Goodreads: To Be or Not To Be: A Chooseable-Path Adventure
Published: July 16, 2013
A choose-your-own-adventure story based on William Shakespeare’s Hamlet. Choose to be either Hamlet, Ophelia, or the ghost and then see how the play ends!
To Be or Not To Be is—well, it’s the question—but it is also a supremely clever book, a success both in the choose-your-own-adventure genre and in the Shakespeare adaptation genre. Author Ryan North first gives readers (interactors? Actors?) three character choices, and they’re the good ones: Hamlet, Ophelia, and the ghost. North covers the main character, the female character, and the supernatural character, all tempting options. Sure, someone will always have wanted to be Horatio or Claudius, but the book can’t be 1000 pages long. As things stand, the choices are pretty awesome, and from there things only get better.
To Be or Not To Be is not one of those sad choose-your-own-adventures where you frustratingly die no matter what you do, or where your story ends after two minutes. Dying is still a possibility, but so are awesome things like becoming the monarch, having a happy life, or having a mediocre life. Some storylines offer sweet surprises, like momentarily getting to be a different character, and most of the storylines are a satisfying length. The options are also good ones. There is no making simple decisions about whether you are going to walk left or right when you go to take a stroll about the palace; instead, most of the options make you feel as if you can actually put some thought into what you’re going to do and have some real agency over where your story goes.
There is some “leading.” The author has a particular brand of humor (and it imbues enough of the book that I can imagine readers who dislike this brand of humor will quickly become frustrated with the book), and he occasionally offers commentary on whether he thinks you are going to make a silly decision or whether he thinks Shakespeare’s characters made silly decisions. This is an author who has a lot to say if you play Ophelia as a meek young woman submitting to her father and brother’s commands. However, the commentary does not feel overly pushy. I can’t imagine someone not picking an option just because the author poked fun at it a bit. In fact, it might inspire some people to pick that option anyway.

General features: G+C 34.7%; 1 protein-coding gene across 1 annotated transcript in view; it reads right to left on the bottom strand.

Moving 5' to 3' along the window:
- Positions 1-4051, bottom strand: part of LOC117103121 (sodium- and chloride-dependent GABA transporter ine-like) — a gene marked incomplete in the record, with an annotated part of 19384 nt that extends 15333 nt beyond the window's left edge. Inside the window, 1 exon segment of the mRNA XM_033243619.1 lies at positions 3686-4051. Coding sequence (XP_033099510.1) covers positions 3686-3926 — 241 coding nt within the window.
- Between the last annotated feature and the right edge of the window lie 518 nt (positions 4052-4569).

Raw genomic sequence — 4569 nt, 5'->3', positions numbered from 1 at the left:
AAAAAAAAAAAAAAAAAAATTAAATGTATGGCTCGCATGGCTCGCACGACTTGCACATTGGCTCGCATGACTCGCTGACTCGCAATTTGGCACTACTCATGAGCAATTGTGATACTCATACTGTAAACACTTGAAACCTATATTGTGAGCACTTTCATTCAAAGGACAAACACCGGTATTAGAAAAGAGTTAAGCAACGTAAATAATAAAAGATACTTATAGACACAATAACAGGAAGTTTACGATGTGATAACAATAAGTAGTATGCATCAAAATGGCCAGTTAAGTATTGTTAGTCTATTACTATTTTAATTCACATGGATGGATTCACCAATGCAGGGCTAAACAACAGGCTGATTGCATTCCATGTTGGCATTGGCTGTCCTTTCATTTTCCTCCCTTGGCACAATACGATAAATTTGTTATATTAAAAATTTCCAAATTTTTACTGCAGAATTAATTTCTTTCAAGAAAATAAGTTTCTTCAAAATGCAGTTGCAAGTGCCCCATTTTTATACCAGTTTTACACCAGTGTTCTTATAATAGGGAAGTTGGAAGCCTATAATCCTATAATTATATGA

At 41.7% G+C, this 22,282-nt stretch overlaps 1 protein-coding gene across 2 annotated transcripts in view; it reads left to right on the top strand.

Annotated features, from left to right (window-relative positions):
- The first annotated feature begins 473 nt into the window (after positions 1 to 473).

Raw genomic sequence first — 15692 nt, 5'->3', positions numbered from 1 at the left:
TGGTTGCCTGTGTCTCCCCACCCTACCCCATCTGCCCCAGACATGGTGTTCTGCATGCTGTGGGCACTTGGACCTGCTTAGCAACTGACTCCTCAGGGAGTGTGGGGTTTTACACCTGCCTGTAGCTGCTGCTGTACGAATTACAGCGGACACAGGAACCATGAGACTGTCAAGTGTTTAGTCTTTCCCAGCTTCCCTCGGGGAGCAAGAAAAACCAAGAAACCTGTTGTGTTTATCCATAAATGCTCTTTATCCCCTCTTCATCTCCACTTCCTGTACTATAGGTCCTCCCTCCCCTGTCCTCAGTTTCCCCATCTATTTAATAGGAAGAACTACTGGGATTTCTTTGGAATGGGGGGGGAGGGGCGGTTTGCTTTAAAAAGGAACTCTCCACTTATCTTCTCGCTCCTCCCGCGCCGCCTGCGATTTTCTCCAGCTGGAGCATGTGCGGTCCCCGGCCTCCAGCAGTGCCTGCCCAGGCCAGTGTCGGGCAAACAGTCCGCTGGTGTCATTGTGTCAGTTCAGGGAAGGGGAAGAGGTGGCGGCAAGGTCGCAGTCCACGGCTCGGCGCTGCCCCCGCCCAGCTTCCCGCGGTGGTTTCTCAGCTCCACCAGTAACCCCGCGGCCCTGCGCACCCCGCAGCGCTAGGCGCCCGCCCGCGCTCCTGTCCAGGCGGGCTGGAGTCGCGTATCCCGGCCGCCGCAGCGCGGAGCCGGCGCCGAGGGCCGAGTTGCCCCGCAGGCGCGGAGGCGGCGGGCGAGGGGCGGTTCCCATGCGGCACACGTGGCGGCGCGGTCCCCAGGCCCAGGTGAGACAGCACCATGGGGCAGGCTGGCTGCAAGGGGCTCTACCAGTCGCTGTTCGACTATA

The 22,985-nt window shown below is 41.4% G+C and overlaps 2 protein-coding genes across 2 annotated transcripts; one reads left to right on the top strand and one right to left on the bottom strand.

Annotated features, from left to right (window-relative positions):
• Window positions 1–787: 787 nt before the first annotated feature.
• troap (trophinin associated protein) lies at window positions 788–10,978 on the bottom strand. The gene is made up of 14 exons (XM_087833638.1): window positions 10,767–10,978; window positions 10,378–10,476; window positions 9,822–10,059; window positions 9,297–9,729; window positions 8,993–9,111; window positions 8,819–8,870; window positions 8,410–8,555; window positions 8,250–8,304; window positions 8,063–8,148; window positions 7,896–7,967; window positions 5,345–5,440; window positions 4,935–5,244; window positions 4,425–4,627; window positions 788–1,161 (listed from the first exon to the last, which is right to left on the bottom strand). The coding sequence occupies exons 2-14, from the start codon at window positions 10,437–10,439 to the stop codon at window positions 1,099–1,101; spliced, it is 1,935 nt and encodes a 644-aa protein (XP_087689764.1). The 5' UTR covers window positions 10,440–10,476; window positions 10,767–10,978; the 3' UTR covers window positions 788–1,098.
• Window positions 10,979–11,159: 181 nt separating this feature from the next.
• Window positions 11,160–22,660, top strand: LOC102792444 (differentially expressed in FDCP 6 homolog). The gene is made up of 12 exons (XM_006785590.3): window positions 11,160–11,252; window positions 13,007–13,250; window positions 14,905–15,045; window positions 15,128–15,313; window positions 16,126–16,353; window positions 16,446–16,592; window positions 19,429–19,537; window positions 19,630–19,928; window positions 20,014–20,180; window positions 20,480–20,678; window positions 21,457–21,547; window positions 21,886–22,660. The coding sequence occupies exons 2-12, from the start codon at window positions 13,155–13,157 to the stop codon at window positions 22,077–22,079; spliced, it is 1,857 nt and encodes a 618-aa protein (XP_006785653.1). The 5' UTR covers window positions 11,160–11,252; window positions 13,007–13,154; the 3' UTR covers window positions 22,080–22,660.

In addition to providing pervasive commentary on whether North thinks Shakespeare’s characters are logical or progressive or whatever, North also throws some attention to the original Hamlet by marking with a little skull the actions that Shakespeare’s characters would have taken. So readers can interact with the play how it generally unfolds in Shakespeare’s world, or they can “rewrite” the play by taking new actions. North also gives a clever nod to the play-within-the-play by including a book-within-his-book. This is a mini choose-your-own-adventure, though as far as I can tell there aren’t too many paths to take in order to get to it.
Overall, To Be or Not To Be is both entertaining and education. I imagine someone would have to already be familiar with Hamlet to really “get” it—to enjoy the allusions, in-jokes, etc., but it functions well enough as a choose-your-own-adventure and gives enough clues as to what happens in Shakespeare’s Hamlet that familiarity doesn’t seem strictly necessary. Recommended for both Shakespeare fans and people who are sick of dying in choose-your-own-adventures.